Back from the Brink: Sustainable Management of the Lake Erie Walleye Fishery
Christopher S. Vandergoot, Matthew D. Faust, James T. Francis, Donald W. Einhouse, Richard Drouin, Charles Murray, and Roger L. Knight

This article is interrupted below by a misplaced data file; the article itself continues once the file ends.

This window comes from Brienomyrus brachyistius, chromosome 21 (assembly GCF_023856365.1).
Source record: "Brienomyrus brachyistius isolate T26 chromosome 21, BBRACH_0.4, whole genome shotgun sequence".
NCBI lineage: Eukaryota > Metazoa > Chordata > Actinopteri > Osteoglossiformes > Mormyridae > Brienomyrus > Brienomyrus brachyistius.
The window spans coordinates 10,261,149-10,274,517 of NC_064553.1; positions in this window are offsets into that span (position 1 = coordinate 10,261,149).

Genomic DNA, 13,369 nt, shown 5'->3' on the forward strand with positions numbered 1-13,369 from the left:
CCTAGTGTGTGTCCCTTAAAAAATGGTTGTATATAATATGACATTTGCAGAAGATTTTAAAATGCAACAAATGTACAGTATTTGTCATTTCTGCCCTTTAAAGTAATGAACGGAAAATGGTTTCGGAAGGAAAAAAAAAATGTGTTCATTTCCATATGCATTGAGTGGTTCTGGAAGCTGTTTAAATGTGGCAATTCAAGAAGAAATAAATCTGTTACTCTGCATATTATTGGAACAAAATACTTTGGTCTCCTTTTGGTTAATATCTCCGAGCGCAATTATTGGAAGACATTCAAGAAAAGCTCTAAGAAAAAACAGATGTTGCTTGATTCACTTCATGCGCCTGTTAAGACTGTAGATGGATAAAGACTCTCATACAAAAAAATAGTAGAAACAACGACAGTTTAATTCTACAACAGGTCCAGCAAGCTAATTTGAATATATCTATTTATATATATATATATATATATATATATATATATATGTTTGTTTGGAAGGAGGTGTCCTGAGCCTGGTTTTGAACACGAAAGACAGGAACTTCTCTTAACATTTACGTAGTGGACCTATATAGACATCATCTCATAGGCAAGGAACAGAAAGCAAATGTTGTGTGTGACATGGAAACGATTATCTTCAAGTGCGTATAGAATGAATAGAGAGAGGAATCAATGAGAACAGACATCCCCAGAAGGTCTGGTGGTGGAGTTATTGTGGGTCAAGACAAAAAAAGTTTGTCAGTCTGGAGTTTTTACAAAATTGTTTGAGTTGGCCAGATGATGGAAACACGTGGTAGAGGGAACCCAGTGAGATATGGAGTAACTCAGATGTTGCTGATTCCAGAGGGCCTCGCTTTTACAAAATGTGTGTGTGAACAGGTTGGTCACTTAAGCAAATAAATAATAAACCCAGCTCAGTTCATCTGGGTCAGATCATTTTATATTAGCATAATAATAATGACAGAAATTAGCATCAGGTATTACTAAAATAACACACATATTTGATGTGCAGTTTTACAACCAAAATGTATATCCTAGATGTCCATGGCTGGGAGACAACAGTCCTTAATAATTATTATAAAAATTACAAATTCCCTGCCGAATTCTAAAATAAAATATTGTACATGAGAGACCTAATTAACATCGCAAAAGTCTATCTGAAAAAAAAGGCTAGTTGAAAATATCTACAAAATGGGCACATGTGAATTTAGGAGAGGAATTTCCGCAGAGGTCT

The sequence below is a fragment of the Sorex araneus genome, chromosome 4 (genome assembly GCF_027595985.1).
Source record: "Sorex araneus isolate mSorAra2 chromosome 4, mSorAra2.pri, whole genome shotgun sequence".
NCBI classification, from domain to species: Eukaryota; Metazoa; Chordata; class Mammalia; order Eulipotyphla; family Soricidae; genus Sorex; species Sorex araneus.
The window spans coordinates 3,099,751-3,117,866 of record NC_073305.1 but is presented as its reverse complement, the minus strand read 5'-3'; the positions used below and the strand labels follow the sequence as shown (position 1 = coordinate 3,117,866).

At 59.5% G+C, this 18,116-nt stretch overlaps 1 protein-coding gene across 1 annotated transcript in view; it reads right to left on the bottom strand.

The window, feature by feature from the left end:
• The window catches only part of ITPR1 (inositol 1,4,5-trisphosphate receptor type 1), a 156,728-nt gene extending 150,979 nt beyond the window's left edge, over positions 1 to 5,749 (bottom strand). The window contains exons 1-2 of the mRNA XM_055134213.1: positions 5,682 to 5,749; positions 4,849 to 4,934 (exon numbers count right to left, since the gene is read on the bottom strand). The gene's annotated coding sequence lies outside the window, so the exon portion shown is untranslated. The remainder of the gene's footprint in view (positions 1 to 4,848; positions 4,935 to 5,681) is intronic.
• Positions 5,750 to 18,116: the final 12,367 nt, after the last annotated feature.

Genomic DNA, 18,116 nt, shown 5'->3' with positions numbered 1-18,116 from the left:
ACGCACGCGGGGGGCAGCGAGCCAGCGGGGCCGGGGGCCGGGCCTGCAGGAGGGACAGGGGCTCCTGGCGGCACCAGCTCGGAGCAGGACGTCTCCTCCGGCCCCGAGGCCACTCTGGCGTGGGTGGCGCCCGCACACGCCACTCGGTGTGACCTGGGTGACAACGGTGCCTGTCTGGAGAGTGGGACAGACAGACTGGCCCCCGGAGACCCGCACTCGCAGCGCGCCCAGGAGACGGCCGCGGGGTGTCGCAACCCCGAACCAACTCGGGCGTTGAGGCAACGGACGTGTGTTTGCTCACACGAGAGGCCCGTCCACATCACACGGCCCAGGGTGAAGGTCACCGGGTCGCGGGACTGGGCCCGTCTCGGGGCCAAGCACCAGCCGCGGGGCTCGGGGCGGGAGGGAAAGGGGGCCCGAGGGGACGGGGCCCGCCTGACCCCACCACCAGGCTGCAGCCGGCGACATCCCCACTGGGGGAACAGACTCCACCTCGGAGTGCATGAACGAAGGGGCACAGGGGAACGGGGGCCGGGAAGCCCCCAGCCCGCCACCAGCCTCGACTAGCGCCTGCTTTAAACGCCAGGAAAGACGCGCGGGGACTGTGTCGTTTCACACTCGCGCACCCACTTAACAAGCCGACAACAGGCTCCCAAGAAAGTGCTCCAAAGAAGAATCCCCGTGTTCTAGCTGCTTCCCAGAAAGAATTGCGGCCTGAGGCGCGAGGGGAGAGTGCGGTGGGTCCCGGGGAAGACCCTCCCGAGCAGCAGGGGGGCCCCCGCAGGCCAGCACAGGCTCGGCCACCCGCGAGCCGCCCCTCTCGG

Abstract.—This chapter describes management actions implemented after a large-scale population decline of the Walleye Sander vitreus population in Lake Erie, one of the Laurentian Great Lakes in North America. Intensive fishery exploitation during the 1950s combined with declining water quality conditions collapsed the Walleye stock during the early 1960s. The fishery persisted at low levels until 1970 when the fishery was closed (1970–1972) due to elevated mercury concentrations in Walleye tissue. Lake Erie fishery managers at the time recognized the need for a coordinated, multi-agency approach to protect this ecologically, economically, and socially important resource. The harvest ban was lifted in 1973 when mercury levels dropped below advisory levels. In 1976, an interagency management framework was established, which relied on a coordinated, science-based management philosophy consisting of estimating safe harvest levels, performing applied research, and conducting annual population assessments. The population rebounded during the 1980s in response to improving environmental conditions, regulated harvest, and a series of strong recruitment events. Declines in harvest and population size were again observed during the late 1990s and mid-2000s, likely due to variation in natural processes controlling recruitment, and fishery managers enacted harvest practices during this period to promote long-term sustainability. Today, Lake Erie Walleyes support one of the largest self-sustaining freshwater fisheries in North America. Throughout the years, Lake Erie managers have iteratively adopted changes to their population assessment model and altered harvest policies to avoid future fishery and population collapses. More than 40 years later, Lake Erie continues to support commercial and recreational fisheries lake wide. Lessons learned from the stock recovery and subsequent coordinated management for fishery sustainability include the importance of conducting routine population assessments, using science-based research to address key uncertainties, adopting modern stock assessment approaches, incorporating stakeholder input into the quota setting process, and addressing environmental concerns collaboratively at the lake level.